Type Building , Sculpture
The triumphal arch is flanked by two large Corinthian columns supporting a massive entablature. Above this, four shorter columns support a second entablature, which is topped by a pediment. Within the central space created by the four columns, is an aplustra, or naval trophy, depicting the curved stern of a ship adorned with the spoils of war. This was set in the same elevated position that the eagles occupied on the portico of Septimus Severus at Rome when James Stuart saw the monument there. The aplustra is surmounted by other adornments, including a cable and anchor, all alluding to the remarkable career of Admiral Lord Anson. On either side of the aplustra are two sarcophagi, bearing the busts of George and Elizabeth Anson. There are two roundels within the spandrels of the triumphal arch, both of which are of naval significance. They show Neptune and Minerva establishing naval discipline, thereby commemorating George Anson's reforms of the navy. All of the sculpture is by Peter Scheemakers.
James 'Athenian' Stuart and Nicholas Revett, on behalf of the Society of Dilettanti of which Thomas Anson, the then owner of Shugborough, was a foundation member, had gone to Athens in I748 to draw and publish the principal buildings. Work on the triumphal arch, begun in November 1761, was modelled on the Arch of Hadrian, which he had illustrated in the third volume of his Antiquities of Athens.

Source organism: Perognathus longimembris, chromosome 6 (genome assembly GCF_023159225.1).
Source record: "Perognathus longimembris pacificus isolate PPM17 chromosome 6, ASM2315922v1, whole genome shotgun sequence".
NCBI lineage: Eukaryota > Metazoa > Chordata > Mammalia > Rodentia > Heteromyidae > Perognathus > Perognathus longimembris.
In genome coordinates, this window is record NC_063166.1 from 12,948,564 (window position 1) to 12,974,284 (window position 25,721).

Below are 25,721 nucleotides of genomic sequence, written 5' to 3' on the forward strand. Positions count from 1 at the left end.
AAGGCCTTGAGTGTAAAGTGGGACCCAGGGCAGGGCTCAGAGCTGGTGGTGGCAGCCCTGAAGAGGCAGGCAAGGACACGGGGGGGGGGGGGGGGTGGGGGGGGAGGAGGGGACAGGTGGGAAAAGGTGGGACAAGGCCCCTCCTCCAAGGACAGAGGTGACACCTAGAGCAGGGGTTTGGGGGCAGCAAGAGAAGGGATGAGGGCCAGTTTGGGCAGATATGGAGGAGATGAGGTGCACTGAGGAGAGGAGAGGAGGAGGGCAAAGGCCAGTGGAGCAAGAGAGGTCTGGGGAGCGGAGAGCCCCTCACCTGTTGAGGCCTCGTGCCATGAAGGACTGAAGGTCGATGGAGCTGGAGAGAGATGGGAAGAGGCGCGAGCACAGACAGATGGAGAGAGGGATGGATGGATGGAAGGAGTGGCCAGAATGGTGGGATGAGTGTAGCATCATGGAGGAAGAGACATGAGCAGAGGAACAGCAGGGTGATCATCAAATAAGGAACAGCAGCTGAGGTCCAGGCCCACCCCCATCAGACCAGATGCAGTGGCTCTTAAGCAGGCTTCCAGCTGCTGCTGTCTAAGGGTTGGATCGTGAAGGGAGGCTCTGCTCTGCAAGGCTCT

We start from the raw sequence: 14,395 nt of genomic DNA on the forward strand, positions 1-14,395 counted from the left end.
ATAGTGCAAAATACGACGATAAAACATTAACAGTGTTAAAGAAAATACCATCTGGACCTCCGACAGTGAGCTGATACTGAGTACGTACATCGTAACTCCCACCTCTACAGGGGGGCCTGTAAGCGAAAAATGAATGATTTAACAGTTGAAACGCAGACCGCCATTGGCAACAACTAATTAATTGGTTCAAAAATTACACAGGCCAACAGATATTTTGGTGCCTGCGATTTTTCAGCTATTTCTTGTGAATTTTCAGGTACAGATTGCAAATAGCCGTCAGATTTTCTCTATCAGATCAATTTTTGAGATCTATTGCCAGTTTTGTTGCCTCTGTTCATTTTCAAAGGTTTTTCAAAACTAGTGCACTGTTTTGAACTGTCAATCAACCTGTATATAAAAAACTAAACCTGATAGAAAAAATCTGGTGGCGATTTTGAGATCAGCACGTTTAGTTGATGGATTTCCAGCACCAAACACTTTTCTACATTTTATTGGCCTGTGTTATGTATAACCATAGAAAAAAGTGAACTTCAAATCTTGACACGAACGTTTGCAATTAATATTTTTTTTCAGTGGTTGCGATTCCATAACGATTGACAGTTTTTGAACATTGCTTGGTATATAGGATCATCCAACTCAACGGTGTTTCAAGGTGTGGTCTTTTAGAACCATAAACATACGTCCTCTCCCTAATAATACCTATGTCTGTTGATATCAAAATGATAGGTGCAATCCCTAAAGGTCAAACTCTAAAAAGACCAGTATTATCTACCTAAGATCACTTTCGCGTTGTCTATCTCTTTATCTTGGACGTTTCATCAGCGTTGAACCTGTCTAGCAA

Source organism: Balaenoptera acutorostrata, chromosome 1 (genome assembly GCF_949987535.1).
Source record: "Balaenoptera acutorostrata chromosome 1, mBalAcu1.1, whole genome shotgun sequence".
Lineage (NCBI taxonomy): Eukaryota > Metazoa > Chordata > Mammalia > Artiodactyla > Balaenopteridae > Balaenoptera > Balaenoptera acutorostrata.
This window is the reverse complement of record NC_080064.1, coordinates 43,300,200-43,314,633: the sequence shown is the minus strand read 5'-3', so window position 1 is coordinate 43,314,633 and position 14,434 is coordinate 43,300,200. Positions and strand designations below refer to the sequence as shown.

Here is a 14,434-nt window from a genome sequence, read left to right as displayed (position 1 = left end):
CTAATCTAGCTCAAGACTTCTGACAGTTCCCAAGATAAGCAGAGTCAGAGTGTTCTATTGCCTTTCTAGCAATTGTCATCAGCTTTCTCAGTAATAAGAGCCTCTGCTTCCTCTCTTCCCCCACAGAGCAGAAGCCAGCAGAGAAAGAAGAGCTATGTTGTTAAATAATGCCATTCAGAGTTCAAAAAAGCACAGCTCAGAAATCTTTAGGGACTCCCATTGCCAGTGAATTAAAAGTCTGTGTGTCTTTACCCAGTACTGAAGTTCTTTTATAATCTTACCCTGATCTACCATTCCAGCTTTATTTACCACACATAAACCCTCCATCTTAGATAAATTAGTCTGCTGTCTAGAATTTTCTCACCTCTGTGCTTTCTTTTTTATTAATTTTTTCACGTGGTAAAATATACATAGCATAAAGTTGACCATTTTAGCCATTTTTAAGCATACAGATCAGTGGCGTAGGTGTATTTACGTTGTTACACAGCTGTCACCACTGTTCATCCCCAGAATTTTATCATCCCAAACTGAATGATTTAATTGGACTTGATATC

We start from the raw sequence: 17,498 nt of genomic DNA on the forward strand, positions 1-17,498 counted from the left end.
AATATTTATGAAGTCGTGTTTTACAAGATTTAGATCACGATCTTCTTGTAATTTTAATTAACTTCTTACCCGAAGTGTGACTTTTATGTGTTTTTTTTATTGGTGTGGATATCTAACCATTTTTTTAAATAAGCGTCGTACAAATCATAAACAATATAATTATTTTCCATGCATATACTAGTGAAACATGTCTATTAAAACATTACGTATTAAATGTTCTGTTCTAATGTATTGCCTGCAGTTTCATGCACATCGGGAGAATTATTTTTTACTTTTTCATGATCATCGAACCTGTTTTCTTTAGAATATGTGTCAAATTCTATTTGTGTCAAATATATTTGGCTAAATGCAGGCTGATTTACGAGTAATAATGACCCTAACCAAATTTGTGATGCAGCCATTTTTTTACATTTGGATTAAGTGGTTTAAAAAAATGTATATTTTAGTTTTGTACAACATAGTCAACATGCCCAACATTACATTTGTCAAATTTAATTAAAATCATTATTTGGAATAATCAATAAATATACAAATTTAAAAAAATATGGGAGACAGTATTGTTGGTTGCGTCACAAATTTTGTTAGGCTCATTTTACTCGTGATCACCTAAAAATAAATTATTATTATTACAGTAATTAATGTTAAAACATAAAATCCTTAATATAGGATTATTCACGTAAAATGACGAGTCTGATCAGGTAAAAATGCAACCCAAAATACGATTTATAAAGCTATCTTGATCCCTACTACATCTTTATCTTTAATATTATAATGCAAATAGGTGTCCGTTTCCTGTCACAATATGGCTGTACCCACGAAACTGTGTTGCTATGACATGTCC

The original was built by the Athenians to honour the achievements of Hadrian in both war and peace. It was with this same sense of George Anson's achievement during his illustrious naval career that the triumphal arch was begun at Shugborough. However, following the Admiral's death in 1762, Thomas Anson must have decided to adapt the arch into a memorial for his brother. In 1763, the Marchioness de Grey, visiting Shugborough, declared that 'It was a most beautiful structure, that has been long begun, but will now I understand be applied to a different purpose from what could first be intended'.(1) This explains why the naval trophy is flanked by the two sarcophagi bearing the busts of George Anson and his wife. In 1764 Stuart sent a sketch for the profile of the entablature of the Arch including 'the coping or the stones which support the Aplustra'.
Admiral George Anson joined the navy when he was fourteen and after forty years' service became First Lord of the Admiralty in 1751. When war broke out with Spain in 1737, he was given orders to break the Spanish trading monopoly across the Pacific. The exploits of his ship Centurion are well documented. His involvement in the experimental use of chronometers to determine longitude led to his later appointment to the Board of Longitude.
PMSA recording information